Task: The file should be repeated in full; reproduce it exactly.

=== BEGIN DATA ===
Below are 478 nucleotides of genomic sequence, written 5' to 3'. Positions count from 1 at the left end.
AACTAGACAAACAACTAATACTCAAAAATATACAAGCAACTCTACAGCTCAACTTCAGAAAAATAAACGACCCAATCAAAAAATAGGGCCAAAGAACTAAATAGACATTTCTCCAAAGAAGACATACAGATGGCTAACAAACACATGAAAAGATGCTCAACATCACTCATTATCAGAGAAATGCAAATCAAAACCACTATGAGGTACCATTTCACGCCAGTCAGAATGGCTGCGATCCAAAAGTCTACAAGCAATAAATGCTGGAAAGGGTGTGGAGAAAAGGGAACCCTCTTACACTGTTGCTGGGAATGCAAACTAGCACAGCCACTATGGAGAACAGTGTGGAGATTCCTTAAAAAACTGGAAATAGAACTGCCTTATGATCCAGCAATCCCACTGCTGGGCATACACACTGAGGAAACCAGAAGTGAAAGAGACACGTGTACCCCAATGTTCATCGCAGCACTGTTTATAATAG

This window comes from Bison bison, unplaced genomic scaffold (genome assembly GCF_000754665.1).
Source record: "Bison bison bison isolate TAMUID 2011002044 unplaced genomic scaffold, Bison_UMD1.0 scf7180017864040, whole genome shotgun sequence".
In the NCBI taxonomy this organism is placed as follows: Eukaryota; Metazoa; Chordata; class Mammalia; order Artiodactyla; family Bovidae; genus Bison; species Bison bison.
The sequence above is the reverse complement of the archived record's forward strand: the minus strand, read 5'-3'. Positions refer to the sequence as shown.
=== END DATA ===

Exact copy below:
Below are 478 nucleotides of genomic sequence, written 5' to 3'. Positions count from 1 at the left end.
AACTAGACAAACAACTAATACTCAAAAATATACAAGCAACTCTACAGCTCAACTTCAGAAAAATAAACGACCCAATCAAAAAATAGGGCCAAAGAACTAAATAGACATTTCTCCAAAGAAGACATACAGATGGCTAACAAACACATGAAAAGATGCTCAACATCACTCATTATCAGAGAAATGCAAATCAAAACCACTATGAGGTACCATTTCACGCCAGTCAGAATGGCTGCGATCCAAAAGTCTACAAGCAATAAATGCTGGAAAGGGTGTGGAGAAAAGGGAACCCTCTTACACTGTTGCTGGGAATGCAAACTAGCACAGCCACTATGGAGAACAGTGTGGAGATTCCTTAAAAAACTGGAAATAGAACTGCCTTATGATCCAGCAATCCCACTGCTGGGCATACACACTGAGGAAACCAGAAGTGAAAGAGACACGTGTACCCCAATGTTCATCGCAGCACTGTTTATAATAG

This window comes from Bison bison, unplaced genomic scaffold (genome assembly GCF_000754665.1).
Source record: "Bison bison bison isolate TAMUID 2011002044 unplaced genomic scaffold, Bison_UMD1.0 scf7180017864040, whole genome shotgun sequence".
In the NCBI taxonomy this organism is placed as follows: Eukaryota; Metazoa; Chordata; class Mammalia; order Artiodactyla; family Bovidae; genus Bison; species Bison bison.
The sequence above is the reverse complement of the archived record's forward strand: the minus strand, read 5'-3'. Positions refer to the sequence as shown.